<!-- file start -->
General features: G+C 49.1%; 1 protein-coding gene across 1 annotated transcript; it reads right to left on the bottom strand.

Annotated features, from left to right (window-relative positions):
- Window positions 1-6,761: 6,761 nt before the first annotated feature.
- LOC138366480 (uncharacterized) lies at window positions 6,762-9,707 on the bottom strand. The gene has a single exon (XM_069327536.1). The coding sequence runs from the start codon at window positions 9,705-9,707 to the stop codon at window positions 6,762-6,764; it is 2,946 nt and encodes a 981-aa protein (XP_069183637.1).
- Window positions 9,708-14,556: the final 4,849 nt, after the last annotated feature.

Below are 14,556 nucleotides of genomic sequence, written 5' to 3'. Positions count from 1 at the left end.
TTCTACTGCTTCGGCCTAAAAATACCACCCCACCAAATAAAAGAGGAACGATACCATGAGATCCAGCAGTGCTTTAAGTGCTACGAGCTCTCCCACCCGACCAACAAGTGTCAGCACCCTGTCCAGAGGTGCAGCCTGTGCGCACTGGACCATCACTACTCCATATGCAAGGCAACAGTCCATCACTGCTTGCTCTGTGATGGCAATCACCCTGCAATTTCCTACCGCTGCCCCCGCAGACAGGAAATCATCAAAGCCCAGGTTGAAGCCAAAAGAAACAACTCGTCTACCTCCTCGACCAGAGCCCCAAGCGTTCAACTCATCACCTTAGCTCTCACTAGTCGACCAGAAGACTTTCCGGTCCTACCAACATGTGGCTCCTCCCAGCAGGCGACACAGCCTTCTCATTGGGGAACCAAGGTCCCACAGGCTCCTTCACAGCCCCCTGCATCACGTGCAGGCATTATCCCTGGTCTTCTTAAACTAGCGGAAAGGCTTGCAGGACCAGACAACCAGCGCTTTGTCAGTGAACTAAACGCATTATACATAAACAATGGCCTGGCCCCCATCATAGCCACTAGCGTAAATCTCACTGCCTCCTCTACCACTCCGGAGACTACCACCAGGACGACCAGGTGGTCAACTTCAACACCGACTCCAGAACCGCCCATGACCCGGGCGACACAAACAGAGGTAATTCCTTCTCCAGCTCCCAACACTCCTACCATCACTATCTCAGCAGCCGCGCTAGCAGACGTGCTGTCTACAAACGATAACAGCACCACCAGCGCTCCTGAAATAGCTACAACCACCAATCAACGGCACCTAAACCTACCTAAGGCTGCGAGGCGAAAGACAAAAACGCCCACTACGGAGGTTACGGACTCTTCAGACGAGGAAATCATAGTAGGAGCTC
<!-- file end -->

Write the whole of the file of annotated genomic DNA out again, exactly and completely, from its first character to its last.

General features: G+C 49.1%; 1 protein-coding gene across 1 annotated transcript; it reads right to left on the bottom strand.

Annotated features, from left to right (window-relative positions):
- Window positions 1-6,761: 6,761 nt before the first annotated feature.
- LOC138366480 (uncharacterized) lies at window positions 6,762-9,707 on the bottom strand. The gene has a single exon (XM_069327536.1). The coding sequence runs from the start codon at window positions 9,705-9,707 to the stop codon at window positions 6,762-6,764; it is 2,946 nt and encodes a 981-aa protein (XP_069183637.1).
- Window positions 9,708-14,556: the final 4,849 nt, after the last annotated feature.

Below are 14,556 nucleotides of genomic sequence, written 5' to 3'. Positions count from 1 at the left end.
TTCTACTGCTTCGGCCTAAAAATACCACCCCACCAAATAAAAGAGGAACGATACCATGAGATCCAGCAGTGCTTTAAGTGCTACGAGCTCTCCCACCCGACCAACAAGTGTCAGCACCCTGTCCAGAGGTGCAGCCTGTGCGCACTGGACCATCACTACTCCATATGCAAGGCAACAGTCCATCACTGCTTGCTCTGTGATGGCAATCACCCTGCAATTTCCTACCGCTGCCCCCGCAGACAGGAAATCATCAAAGCCCAGGTTGAAGCCAAAAGAAACAACTCGTCTACCTCCTCGACCAGAGCCCCAAGCGTTCAACTCATCACCTTAGCTCTCACTAGTCGACCAGAAGACTTTCCGGTCCTACCAACATGTGGCTCCTCCCAGCAGGCGACACAGCCTTCTCATTGGGGAACCAAGGTCCCACAGGCTCCTTCACAGCCCCCTGCATCACGTGCAGGCATTATCCCTGGTCTTCTTAAACTAGCGGAAAGGCTTGCAGGACCAGACAACCAGCGCTTTGTCAGTGAACTAAACGCATTATACATAAACAATGGCCTGGCCCCCATCATAGCCACTAGCGTAAATCTCACTGCCTCCTCTACCACTCCGGAGACTACCACCAGGACGACCAGGTGGTCAACTTCAACACCGACTCCAGAACCGCCCATGACCCGGGCGACACAAACAGAGGTAATTCCTTCTCCAGCTCCCAACACTCCTACCATCACTATCTCAGCAGCCGCGCTAGCAGACGTGCTGTCTACAAACGATAACAGCACCACCAGCGCTCCTGAAATAGCTACAACCACCAATCAACGGCACCTAAACCTACCTAAGGCTGCGAGGCGAAAGACAAAAACGCCCACTACGGAGGTTACGGACTCTTCAGACGAGGAAATCATAGTAGGAGCTC